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08 January 2011

Writing Family History - Should I Include That?

I've started trying to compile bits of family history together to create a) a scrapbook and b) a family history book. The scrapbook will have the condensed version of my ancestor's life while the book will be more in depth.

For one particular female ancestor, I have several sheets of her journal, a life history that she started, a personal history form, pictorial review, and other sources of information. As I'm trying to mesh these sources into one narrative, I keep coming across this question: Should I include that?

A narrative history is a story form of a person's history. It takes a name and a date on a family tree and makes them a real person. (Okay, it's more technical than that, but that's the short version). The goal is to get to know that ancestor's life, times, and thoughts. In cases where there is a lot of information to pull from, creating a narrative can be challenging.

For instance, when writing about an individual's early years. Do you include when the babe first sat up, first rolled over, first walked? The individual in question had a life span of 60 years. Does this information really matter? Perhaps. Perhaps not.

During the person's youth, they have playmates. Do you include every friend they ever played with? Do you just list them briefly and summarize what games they played? Do you include a few brief examples of the ancestor in question playing a specific game with a specific friend?

Humans go through a natural changing process during the teenage years. Should you include when the person experienced those changes and their reactions to it?

Also, some ancestors dated a lot of individuals, some dated none. With the ancestors who dated or had crushes on numerous individuals, do you include every crush or boyfriend? Or can you highlight one or two and sum up that the person "had many crushes and boyfriends"?

How about an activity that covers many pages of documentation? If the person in question was in a sport and wrote about many activities and events associated with that sport, then how do you treat that in your family history book or scrapbook?

I suppose there are some 'easy' answers. Perhaps some things can be put into a chart (baby milestones) and included on a page with other details. In the case of baby milestones, if there is an anecdote associated with a milestone, that should be included. For instance, my grandmother commented that though my mother 'officially' started talking when it was 2, the mother felt her daughter was born talking. This suggests that the child was quite the talker. I later learned that my mother got into trouble at school, work, church, etc for talking too much. This coincides well with my grandmother's belief that her daughter was born talking. That makes a great piece for a narrative. It's more rich than, "started talking at 2."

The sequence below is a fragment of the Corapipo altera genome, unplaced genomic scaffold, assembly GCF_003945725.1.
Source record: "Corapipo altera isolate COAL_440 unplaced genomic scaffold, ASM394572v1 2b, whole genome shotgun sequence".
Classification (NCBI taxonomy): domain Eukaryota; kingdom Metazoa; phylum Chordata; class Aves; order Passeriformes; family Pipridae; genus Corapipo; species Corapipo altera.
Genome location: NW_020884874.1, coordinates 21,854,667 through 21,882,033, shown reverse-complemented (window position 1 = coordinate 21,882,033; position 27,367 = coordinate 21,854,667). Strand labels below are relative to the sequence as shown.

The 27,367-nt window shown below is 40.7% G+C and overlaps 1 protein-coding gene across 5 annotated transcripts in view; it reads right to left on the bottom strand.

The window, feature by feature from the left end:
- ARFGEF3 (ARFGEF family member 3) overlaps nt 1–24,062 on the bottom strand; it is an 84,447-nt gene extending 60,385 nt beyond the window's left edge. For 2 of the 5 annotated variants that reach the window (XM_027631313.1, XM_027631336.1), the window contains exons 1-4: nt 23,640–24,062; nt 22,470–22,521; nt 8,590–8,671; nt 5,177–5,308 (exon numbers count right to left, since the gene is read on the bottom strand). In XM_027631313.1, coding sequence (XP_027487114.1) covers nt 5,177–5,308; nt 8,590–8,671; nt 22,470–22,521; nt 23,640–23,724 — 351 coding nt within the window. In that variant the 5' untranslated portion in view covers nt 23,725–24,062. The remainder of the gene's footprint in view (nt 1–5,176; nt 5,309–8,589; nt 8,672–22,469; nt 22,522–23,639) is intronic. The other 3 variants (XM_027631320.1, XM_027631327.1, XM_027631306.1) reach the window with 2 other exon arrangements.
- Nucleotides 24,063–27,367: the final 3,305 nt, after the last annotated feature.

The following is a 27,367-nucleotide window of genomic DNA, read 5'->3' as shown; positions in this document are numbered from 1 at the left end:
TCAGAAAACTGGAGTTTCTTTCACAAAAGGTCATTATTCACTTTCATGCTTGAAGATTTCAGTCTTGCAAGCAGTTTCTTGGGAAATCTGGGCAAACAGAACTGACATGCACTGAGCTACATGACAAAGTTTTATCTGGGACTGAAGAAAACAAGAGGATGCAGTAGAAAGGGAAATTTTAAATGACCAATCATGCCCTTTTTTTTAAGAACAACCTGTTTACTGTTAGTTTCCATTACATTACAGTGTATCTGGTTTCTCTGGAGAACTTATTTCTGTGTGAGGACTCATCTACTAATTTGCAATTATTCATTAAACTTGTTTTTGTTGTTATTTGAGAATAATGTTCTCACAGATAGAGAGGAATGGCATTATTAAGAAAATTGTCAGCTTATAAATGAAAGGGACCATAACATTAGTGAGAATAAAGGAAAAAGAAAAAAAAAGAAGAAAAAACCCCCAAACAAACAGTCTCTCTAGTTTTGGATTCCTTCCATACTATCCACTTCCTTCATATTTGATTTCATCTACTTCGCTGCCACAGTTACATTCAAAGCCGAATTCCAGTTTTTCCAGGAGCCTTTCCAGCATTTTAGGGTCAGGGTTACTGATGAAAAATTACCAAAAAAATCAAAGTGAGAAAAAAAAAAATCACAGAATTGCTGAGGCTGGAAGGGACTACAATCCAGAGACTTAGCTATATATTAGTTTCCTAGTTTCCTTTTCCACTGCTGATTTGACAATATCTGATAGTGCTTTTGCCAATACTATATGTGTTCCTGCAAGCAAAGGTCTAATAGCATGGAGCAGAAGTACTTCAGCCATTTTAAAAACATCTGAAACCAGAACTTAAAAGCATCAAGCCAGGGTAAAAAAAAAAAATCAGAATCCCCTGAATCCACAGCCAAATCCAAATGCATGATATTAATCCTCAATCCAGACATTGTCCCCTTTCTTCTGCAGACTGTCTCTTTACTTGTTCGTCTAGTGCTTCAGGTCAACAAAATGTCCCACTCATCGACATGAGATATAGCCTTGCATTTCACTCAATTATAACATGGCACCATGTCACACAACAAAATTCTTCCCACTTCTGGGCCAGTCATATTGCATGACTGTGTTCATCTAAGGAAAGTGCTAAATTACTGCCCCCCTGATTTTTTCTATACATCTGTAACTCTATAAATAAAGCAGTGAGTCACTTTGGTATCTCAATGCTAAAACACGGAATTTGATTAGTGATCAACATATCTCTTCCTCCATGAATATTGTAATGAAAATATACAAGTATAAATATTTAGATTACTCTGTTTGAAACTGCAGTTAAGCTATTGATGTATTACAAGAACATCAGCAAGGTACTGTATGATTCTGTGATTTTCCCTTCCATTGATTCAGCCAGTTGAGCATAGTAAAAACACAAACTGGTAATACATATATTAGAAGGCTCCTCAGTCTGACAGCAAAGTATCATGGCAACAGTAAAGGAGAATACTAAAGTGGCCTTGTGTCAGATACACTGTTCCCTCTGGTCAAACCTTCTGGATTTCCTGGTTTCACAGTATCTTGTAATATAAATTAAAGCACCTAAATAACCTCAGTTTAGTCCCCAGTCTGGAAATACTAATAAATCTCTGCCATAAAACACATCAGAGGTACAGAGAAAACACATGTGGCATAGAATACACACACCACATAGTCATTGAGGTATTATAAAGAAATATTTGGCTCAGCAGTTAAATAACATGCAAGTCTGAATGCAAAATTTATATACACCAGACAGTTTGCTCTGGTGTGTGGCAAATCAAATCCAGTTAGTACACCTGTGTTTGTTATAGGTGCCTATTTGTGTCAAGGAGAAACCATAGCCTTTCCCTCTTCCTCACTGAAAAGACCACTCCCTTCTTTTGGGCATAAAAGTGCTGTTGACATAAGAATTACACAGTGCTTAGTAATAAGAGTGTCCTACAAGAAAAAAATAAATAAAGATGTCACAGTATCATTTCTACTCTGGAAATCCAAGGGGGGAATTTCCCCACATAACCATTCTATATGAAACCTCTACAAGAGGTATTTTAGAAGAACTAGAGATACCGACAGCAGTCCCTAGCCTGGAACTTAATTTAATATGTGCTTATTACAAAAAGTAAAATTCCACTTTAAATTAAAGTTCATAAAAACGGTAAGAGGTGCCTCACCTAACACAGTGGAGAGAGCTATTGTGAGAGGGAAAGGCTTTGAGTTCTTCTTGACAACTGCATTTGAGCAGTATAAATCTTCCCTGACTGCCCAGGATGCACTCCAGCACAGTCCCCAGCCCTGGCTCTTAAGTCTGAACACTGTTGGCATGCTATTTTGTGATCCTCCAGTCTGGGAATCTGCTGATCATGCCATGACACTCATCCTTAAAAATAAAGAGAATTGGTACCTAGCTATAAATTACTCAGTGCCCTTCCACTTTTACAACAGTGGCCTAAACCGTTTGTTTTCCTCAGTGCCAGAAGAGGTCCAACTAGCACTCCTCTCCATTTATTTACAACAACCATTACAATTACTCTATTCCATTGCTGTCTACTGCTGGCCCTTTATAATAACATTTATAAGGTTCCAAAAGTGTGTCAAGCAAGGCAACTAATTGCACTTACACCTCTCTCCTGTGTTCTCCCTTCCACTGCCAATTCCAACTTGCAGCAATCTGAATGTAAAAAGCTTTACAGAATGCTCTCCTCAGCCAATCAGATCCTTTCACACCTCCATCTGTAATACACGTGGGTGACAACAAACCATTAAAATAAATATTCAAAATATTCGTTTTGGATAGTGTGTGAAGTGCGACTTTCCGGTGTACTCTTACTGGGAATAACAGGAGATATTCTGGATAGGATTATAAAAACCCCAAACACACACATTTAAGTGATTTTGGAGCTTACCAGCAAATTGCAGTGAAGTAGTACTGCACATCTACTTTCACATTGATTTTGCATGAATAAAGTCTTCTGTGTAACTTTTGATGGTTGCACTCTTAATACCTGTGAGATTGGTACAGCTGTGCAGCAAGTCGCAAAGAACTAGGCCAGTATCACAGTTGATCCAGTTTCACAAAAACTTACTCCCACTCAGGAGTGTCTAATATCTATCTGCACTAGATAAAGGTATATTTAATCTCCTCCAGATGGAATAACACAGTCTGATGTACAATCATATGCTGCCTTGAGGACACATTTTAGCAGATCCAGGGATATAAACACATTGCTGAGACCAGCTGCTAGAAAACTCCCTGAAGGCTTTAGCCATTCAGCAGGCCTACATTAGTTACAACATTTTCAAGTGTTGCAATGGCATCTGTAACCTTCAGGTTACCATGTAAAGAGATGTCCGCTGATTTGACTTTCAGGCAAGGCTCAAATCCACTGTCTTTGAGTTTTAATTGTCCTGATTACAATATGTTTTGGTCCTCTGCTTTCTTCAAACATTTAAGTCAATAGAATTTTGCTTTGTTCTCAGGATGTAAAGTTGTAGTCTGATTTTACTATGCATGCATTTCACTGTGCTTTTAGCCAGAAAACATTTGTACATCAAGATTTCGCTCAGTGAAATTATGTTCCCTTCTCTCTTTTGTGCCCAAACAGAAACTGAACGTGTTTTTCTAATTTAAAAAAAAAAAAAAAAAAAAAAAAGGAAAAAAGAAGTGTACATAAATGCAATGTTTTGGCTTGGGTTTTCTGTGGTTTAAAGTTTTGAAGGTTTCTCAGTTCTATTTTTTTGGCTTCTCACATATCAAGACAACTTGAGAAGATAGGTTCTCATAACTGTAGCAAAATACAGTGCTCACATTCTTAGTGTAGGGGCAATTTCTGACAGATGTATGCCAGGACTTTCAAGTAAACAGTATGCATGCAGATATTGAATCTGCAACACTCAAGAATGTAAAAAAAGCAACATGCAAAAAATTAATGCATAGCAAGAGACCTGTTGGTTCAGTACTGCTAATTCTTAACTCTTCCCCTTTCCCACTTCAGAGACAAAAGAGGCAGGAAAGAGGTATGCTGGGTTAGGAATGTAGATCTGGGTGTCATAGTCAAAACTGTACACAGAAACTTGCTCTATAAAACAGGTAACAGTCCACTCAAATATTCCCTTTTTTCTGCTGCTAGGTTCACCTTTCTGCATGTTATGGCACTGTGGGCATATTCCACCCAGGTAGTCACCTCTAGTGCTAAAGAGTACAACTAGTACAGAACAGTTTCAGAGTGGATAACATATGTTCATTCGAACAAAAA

For others such as the maturity process, it could be mentioned or not mentioned. If mentioned, perhaps it could be very brief. If the information is in a diary, it might be best left there. I'm not certain. It's a judgment call.

What about the ancestor with the numerous associations with the opposite sex (aka boy crazy or girl crazy, though those are 'modern terms' and not a great fit when discussing the past)? My guess is that when my kids read about their ancestor their interest is not really in who and how many people the ancestor was involved with prior to their marriage. Perhaps inclusion of the first boyfriend/girlfriend and possibly another one who impacted the person's future dating experiences could be included. Otherwise, it might be wise to keep these interactions in the ancestor's journal.

Learning about my ancestors has been truly a great experience. Time and space don't allow for the inclusion of everything that has been documented about or by an individual in question. Decisions have to be made by a family historian. In making these decisions, I don't want to alter the history of the individual on the one hand. On the other, I don't wish to create a boring narrative by not excluding information better left in other documents.

It's a tough balancing act. When done correctly, a compelling book about an ancestor does result.